generating labor force growth in
                    8                                                                                                             the state over the past decade.
                    6                                                                                                             The vast majority of new im-
                                                                                                                                  migrants were of working-age

                    4              3.4%                                                                                           with new male immigrants
                                                    1.9%                                                                          being strongly attached to the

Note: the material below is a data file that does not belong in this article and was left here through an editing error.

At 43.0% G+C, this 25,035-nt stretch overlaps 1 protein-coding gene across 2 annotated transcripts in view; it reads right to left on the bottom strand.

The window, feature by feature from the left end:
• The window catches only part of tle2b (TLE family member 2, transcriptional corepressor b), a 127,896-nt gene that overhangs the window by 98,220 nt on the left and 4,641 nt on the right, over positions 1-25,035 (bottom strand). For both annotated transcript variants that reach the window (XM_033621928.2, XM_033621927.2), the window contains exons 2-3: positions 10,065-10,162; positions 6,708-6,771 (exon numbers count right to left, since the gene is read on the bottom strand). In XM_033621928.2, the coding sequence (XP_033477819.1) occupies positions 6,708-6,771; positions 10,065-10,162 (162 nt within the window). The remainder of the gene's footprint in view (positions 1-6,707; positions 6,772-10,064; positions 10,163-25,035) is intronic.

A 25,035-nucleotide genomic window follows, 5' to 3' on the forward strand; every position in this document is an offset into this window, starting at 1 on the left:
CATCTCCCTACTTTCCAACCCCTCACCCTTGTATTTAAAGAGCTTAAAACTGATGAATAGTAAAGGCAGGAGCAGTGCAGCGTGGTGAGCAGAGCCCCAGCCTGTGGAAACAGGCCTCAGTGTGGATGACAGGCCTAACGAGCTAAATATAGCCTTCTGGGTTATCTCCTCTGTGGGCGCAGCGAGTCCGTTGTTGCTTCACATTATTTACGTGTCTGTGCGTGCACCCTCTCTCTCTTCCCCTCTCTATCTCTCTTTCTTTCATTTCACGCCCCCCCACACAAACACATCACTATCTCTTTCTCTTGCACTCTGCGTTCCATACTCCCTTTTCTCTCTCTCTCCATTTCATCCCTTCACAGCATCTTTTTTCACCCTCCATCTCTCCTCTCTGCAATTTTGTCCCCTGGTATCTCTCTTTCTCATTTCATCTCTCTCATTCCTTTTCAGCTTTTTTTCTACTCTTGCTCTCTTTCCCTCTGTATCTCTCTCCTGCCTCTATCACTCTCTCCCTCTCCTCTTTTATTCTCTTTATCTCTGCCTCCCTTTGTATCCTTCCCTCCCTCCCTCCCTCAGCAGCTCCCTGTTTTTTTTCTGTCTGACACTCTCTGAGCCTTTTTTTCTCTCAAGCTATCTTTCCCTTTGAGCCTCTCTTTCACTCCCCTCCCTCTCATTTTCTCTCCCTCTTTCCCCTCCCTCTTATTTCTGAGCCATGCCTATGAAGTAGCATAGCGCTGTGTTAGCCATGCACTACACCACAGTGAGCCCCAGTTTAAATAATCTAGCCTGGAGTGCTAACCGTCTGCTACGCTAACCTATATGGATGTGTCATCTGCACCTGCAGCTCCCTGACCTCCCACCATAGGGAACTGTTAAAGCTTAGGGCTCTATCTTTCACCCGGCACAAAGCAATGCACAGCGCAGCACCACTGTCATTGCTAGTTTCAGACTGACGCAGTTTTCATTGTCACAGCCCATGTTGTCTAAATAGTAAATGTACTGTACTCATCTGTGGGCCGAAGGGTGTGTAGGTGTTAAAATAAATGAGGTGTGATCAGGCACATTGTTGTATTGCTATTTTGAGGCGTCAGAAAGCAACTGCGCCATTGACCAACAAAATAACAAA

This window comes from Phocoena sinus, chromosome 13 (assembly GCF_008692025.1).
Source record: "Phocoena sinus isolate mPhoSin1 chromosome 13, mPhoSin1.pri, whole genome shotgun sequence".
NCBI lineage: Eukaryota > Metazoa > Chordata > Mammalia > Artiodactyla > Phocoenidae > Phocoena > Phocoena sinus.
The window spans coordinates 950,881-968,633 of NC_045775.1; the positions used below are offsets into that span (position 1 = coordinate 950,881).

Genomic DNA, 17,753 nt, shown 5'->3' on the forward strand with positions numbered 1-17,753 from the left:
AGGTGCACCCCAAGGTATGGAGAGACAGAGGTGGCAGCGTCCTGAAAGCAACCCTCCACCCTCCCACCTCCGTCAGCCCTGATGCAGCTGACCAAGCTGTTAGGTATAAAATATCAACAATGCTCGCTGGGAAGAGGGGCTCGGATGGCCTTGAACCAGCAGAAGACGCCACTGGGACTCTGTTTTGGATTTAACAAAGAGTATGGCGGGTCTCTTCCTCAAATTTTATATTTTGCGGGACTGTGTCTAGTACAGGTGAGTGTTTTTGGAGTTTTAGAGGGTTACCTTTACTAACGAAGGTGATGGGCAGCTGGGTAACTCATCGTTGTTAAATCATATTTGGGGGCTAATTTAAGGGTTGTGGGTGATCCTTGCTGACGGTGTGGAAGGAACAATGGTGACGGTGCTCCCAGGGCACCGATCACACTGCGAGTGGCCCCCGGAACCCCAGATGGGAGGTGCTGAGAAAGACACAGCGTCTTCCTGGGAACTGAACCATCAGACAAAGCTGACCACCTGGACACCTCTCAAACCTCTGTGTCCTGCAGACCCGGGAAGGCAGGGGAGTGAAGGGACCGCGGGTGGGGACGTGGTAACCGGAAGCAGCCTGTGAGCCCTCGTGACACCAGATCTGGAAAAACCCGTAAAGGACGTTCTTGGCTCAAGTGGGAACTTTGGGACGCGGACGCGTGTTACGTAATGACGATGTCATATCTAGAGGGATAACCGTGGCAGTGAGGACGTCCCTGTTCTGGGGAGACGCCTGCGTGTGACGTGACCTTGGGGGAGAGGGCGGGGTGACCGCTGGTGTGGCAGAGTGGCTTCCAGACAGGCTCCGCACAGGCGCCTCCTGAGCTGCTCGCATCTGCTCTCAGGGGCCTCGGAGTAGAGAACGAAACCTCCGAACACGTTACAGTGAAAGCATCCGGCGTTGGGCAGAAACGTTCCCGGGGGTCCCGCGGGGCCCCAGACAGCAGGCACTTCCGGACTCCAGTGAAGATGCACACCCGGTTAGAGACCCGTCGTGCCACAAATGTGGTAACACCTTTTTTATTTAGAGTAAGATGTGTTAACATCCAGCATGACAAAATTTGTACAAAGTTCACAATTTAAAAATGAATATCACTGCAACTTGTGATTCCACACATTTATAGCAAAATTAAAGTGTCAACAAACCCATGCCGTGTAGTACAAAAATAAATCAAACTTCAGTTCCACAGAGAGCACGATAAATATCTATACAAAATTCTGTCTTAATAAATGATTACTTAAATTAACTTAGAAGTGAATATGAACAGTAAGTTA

2                                                                      0.9%                                   labor force. Analysis of recently
                    0                                                                                                             released Census data revealed that
                                          -0.3%                             -0.6%                                                 there were nearly 184,000 new
                -2                                                                                                                foreign immigrants (i.e. those
                                                                                                                                  arriving in the U.S. from 1990
                -4       -3.6%
                                                                                                                                  onward) participating in the civil-
                             Western                    Central                Greater             Southeast